ANONYMOUS TIP FROM UNRELIABLE, UNCORROBORATED SOURCE THAT PAROLEE IS DEALING DRUGS IS INSUFFICIENT TO JUSTIFY SEARCH OF RESIDENCE
The Pa. Superior Court has decided the case of Com. v. Coleman, M. No. 1839 WDA 2014 (December 14, 2015), holding that an unreliable, uncorroborated, anonymous tip received by a State Parole Agent was insufficient to establish the requisite reasonable suspicion for police to enter the apartment without a search warrant.
On December 17, 2012, a State Parole Agent received an anonymous telephone call from a woman claiming that Appellant was one of the largest drug sellers in the West View, Allegheny County area and had received a driving under suspension citation. One of the conditions of Appellant’s parole was that he report any contact with police to his parole officer. Agent Pekar confirmed that Appellant had received a citation for driving with a suspended license. Appellant had not informed his parole officer of that citation. Agents and Appellant tried to arrange for a meeting at Appellant’s documented residence; however, they were unable to do so.
Agents eventually arranged to meet Appellant at the parole office on December 18, 2012. When they did, the searched him. That search revealed nothing and Agent Timothy Wolfe told Appellant at that time that he had information that Appellant was involved in drug activity and was going to search his apartment. Appellant did not give them permission for this search. Agent Pekar and Agent William McKay traveled to Appellant’s residence while Appellant remained at the parole office. The agents retrieved a key from the rental office manager, whose office was located next door to Appellant’s apartment. After entering the apartment, the agents observed a digital scale in plain view that had white powder on it. Suspected cocaine was also found in a garbage bag.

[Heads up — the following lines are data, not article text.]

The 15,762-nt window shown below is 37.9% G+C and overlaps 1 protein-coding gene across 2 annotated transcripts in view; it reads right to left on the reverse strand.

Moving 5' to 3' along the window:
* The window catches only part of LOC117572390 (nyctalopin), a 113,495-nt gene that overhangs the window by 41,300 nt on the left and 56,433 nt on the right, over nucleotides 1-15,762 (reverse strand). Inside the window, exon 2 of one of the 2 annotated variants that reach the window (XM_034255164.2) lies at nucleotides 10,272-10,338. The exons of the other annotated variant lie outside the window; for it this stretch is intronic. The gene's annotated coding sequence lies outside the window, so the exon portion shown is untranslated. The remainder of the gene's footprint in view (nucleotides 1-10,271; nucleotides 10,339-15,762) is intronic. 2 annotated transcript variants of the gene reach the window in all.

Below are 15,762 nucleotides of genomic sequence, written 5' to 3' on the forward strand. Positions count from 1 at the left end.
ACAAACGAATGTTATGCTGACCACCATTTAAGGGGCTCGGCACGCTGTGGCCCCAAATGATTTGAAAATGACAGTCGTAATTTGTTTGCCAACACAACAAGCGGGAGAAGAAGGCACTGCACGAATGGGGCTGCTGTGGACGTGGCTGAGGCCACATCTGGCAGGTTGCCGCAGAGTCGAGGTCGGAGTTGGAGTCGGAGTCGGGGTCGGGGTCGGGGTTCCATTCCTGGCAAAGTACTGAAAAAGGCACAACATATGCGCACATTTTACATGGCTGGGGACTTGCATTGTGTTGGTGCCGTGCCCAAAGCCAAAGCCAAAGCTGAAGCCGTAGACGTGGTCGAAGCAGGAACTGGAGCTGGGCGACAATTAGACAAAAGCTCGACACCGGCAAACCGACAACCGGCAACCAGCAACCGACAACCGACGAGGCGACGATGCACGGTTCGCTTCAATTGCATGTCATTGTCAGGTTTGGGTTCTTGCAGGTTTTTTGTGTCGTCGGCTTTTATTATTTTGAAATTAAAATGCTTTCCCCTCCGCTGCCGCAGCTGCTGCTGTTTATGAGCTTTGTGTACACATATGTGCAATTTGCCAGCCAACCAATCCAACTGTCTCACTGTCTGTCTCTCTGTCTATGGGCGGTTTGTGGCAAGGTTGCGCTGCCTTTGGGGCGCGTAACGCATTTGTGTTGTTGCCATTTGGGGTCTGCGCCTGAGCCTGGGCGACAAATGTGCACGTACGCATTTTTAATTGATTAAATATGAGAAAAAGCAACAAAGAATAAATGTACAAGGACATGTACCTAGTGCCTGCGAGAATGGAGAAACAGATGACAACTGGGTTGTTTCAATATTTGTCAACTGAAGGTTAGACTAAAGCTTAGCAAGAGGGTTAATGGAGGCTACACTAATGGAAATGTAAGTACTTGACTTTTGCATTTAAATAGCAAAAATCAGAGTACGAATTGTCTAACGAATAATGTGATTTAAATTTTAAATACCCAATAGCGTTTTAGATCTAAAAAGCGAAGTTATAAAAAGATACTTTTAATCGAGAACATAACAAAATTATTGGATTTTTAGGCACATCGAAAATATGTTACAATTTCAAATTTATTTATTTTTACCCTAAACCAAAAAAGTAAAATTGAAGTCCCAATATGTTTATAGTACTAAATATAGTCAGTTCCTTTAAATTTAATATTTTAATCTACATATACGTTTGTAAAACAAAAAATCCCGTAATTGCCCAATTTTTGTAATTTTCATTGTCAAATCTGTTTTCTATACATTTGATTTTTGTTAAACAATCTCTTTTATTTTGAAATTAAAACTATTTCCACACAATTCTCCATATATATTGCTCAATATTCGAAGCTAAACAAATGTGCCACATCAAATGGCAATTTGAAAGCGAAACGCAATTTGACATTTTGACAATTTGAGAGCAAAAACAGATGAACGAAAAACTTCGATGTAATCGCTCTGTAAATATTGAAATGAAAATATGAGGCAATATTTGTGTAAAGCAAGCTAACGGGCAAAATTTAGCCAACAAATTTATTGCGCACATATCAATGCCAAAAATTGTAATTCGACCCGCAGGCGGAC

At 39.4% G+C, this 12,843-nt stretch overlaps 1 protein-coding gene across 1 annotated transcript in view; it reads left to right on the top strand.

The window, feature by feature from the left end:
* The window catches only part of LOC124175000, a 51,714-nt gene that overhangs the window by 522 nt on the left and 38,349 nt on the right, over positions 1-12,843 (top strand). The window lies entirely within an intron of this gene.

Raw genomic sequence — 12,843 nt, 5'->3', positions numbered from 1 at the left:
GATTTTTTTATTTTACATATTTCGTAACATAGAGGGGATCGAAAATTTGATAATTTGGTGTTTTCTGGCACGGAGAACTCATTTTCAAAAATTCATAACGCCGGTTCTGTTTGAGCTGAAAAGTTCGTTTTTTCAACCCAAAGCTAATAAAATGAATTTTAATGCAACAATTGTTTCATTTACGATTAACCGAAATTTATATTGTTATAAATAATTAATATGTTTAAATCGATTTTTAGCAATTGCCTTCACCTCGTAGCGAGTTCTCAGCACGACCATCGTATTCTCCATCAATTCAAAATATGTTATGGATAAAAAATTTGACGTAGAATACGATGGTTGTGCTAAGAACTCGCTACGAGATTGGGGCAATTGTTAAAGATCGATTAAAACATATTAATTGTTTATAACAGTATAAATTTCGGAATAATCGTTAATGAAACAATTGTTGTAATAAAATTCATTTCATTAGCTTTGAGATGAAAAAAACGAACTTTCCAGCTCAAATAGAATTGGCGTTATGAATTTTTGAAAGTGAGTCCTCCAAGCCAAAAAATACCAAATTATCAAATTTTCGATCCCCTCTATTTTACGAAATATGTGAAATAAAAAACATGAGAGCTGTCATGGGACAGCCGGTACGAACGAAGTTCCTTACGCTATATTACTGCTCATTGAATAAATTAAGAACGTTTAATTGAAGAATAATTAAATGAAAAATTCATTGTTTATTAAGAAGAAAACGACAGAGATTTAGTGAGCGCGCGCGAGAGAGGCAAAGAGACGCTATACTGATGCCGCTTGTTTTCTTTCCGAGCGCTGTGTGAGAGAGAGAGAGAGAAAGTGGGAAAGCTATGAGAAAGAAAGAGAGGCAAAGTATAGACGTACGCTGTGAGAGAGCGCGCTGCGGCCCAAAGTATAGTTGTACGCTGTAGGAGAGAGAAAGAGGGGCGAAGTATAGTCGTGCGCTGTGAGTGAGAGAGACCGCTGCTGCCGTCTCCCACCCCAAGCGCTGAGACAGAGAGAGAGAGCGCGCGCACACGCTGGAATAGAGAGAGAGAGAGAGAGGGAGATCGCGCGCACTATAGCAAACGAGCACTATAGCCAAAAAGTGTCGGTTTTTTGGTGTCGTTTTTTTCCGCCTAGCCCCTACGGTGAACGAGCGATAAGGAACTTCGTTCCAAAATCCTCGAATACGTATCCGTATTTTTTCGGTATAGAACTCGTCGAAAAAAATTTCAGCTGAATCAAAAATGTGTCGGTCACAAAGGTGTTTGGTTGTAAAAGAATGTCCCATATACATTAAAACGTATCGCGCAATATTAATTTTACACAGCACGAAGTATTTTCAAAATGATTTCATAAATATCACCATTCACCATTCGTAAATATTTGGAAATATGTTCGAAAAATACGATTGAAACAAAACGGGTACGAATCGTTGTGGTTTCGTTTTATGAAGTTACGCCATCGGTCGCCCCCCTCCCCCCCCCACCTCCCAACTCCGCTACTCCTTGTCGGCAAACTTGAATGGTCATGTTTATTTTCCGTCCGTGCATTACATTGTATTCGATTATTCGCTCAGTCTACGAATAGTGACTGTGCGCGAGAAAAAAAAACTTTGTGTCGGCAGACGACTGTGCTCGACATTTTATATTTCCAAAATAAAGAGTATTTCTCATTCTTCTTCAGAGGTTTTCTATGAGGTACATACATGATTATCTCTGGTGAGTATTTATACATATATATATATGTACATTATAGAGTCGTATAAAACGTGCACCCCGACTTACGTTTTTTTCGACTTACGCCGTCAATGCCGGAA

Appellant was charged with numerous drug offenses. He thereafter filed and litigated a motion to suppress, contending that the warrantless search was unconstitutional. The court denied that motion and the matter proceeded to trial. After his initial trial resulted in a hung jury, a subsequent jury found Appellant guilty of PWID, possession of cocaine, and possession of drug paraphernalia. The court sentenced Appellant to five to ten years incarceration to be followed by five years probation. This timely appeal ensued.
Whether, under the totality of the circumstances, Appellant’s parole agents had reasonable suspicion to enter his apartment without a search warrant.
In this case, the Parole agents did not have specific and articulable facts that Appellant was engaged in criminal activity.
Appellant acknowledged that, as a parolee, under both statutory authority and case law, he has less constitutional search and seizure protections than the regular citizen. However, he correctly asserted that parolees still have limited constitutional protections relative to warrantless searches. Parole officers may perform a search of a parolee’s residence where the totality of the circumstances demonstrates reasonable suspicion that evidence of contraband or a violation of parole will be discovered.
In order for an anonymous tip to give rise to reasonable suspicion of criminal activity, it must be of sufficient quality that it may be found reliable. Appellant maintained that the parole officers lacked reasonable suspicion to search his apartment. He contended that the search was based “on an unreliable, uncorroborated, anonymous tip received by Agent Pekar on December 17, 2012.” Appellant submitted that the anonymous caller did not indicate that she saw Appellant in possession of drugs or selling drugs and only stated that he was a large drug dealer in the area. In addition, Appellant argued that, although Agent Pekar confirmed that the anonymous caller was correct that Appellant had been cited for driving with a suspended license, this fact did not render the caller reliable.